Army, industry partners discuss efficiencies

By Kris Osborn, Office of the Assistant Secretary of the Army for Acquisition, Logistics and TechnologyMarch 1, 2011

Lt. Gen. Phillips moderates panel
Lt. Gen. Bill Phillips, principal military deputy to the assistant secretary of the Army (Acquisition, Logistics and Technology), moderated a panel of industry and military leaders Feb. 25, who discussed efficiencies at the AUSA Winter Symposium in F... (Photo Credit: U.S. Army) VIEW ORIGINAL

FORT LAUDERDALE, Fla. (Feb. 28, 2010) -- U.S. Army leaders and their industry counterparts agreed that they can work together to increase productivity and help identify areas of economic efficiency and cost savings in an era of constrained resources, speaking Feb. 25, during a joint panel discussion here at the Association of the United States Army Winter Symposium, here.

"We need a strong relationship with our industry partners so they can give us the feedback needed to make the best decisions possible," said Lt. Gen. Bill Phillips, principal military deputy to the assistant Secretary of the Army for Acquisition, Logistics and Technology.

The "efficiencies" discussion was grounded in guidance from Defense Secretary Robert Gates and a Sept. 14, 2010 memo from Ashton B. Carter, under secretary of Defense for Acquisition, Technology and Logistics titled "Better Buying Power: Guidance for Obtaining Greater Efficiency and Productivity in Defense Spending Initiatives."

Gates' guidance and the Carter memo call upon the services to find areas of economic efficiency by eliminating redundancy, moving to more fixed-price contracts, increasing competition among industry partners and achieving cost savings where possible, among other things.

Essentially, the guidance on efficiency asks the services to "do more without more," implicitly recognizing that the overall defense budget is not expected to increase in coming years as it has in recent years.

With these tenets in mind, Phillips emphasized the need for the Army to identify executable and affordable requirements and sound acquisition strategies. Along these lines, he cited the Ground Combat Vehicle Request for Proposal as an example of the Army properly aligning and prioritizing requirements, resources and acquisition strategy.

The Ground Combat Vehicle Request for Proposal called for a "tiering" of requirements and clear-cut cost goals so that industry would understand what was being asked and have the trade-space necessary to fashion technologically mature solutions able to meet the requirements outlined in the proposal.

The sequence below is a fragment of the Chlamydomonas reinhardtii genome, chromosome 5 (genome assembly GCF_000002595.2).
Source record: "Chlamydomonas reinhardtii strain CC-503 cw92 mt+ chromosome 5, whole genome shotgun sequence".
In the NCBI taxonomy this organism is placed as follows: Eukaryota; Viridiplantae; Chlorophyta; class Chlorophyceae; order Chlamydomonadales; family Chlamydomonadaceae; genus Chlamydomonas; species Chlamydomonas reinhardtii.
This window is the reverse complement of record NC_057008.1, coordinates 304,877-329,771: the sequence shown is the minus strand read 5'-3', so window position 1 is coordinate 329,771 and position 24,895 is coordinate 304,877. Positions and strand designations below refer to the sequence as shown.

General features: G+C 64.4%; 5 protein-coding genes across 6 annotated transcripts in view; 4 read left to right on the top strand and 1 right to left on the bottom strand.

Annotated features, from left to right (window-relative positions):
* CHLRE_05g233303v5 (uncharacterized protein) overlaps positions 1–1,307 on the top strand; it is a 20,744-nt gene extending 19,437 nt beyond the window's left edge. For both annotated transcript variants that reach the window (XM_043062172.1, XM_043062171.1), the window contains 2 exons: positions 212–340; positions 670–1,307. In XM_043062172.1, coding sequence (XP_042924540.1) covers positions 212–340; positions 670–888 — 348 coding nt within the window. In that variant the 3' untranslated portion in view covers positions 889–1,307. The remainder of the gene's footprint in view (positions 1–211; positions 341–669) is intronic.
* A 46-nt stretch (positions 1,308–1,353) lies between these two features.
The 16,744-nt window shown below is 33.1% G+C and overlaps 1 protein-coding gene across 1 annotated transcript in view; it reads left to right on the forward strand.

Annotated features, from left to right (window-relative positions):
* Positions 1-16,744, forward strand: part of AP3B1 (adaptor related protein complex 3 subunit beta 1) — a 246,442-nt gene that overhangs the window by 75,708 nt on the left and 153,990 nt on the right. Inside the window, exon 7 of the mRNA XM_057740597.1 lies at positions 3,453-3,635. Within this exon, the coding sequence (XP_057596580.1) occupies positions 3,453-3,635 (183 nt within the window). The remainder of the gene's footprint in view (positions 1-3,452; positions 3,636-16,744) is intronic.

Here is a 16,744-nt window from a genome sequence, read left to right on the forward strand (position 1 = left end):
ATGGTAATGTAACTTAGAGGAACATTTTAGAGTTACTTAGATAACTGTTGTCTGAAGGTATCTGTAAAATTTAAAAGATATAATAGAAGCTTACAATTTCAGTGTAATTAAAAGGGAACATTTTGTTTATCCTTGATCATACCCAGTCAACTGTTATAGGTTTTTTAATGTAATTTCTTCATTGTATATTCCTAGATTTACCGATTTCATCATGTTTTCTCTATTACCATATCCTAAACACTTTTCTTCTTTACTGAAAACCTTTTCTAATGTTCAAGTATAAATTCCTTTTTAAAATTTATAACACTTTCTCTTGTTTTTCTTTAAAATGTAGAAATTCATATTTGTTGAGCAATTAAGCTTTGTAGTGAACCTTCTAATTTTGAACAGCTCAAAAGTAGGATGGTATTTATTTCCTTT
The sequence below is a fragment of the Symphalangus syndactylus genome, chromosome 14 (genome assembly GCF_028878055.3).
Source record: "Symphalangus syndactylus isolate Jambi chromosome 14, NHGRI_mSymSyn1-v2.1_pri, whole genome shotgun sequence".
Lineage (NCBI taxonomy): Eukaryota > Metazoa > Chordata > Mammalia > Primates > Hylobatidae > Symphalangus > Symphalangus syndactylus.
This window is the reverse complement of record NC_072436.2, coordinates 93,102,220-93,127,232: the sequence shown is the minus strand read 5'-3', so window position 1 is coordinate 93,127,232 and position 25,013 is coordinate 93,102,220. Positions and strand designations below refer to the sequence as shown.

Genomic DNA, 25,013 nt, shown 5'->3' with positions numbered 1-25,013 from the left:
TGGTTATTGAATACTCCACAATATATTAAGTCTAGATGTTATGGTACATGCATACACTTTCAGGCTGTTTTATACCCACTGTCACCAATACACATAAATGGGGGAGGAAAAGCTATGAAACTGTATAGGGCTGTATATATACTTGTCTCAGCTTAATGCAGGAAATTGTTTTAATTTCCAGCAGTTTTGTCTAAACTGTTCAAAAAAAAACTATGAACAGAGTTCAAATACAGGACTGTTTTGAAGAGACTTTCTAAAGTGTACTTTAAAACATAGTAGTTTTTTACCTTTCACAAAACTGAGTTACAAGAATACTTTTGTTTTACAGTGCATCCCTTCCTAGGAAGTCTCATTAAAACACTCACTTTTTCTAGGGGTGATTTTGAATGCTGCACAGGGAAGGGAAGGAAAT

Getting this right calls for proper collaboration across a range of stakeholders, Phillips explained.

"We must be output-focused and resourced informed. When we talked about Ground Combat Vehicle, this is what we are getting at. Today for a major program - the acquisition, sustainment, and resourcing teammates must all be actively involved and engaged in the process before we begin to think about requirements generation," Phillips said.

Another possible area of efficiency centers around looking throughout industry and across the services to collaborate on weapons production, Phillips said.

"As we work through the efficiencies with OSD [Office of the Secretary of Defense], it's important that we work with our industry partners," Phillips said. "If you look at missiles built by the Army, Navy and Air Force - are there opportunities for the industrial base or a company to leverage what all the services require in order to gain efficiencies by using the same production line'"

A key element of the drive for efficiencies is the recognition that much of the cost savings will be re-invested in Army programs, he said.

"The efficiencies that we have gained within our programs, stay within our programs. We expect our PEOs (Program Executive Offices) to retain the savings within the portfolio so they can do better things for Soldiers within their programs," Phillips said.

Testing is another area where potential efficiencies can be gained, he said.

"Test is a critical part of every program. We should test to standard. We shouldn't over test, but we shouldn't under-test either. There is a balance when it comes to making sure that you have a viable program that is going through the right testing procedures to validate that the systems we're fielding are safe and suitable," Phillips said.

Lt. Gen. Bob Durbin, acting director of the Office of Business Transformation, discussed the importance of looking at enterprise business processes across the Army, emphasizing posturing to effectively and efficiently execute programs across the business enterprise. "Clearly there are efficiencies to be gained across our enterprise business processes," Durbin said.

The drive to achieve efficiencies is not intended to result in decreased industry profits, but rather developed to function as a method of incentivizing and inspiring greater industry productivity, panelists said.

"I don't see efficiency initiatives and profits being mutually exclusive,"

said Steve Zink, vice president, Oshkosh Defense strategy and planning.

"It's achievable to think we can achieve a win-win," said Mick Maurer, president of Sikorsky military systems.

Related Links:

STAND-TO!: Army Business Transformation

Office of the Assistant Secretary of the Army for Acquisition, Logistics and Technology - OASA(ALT)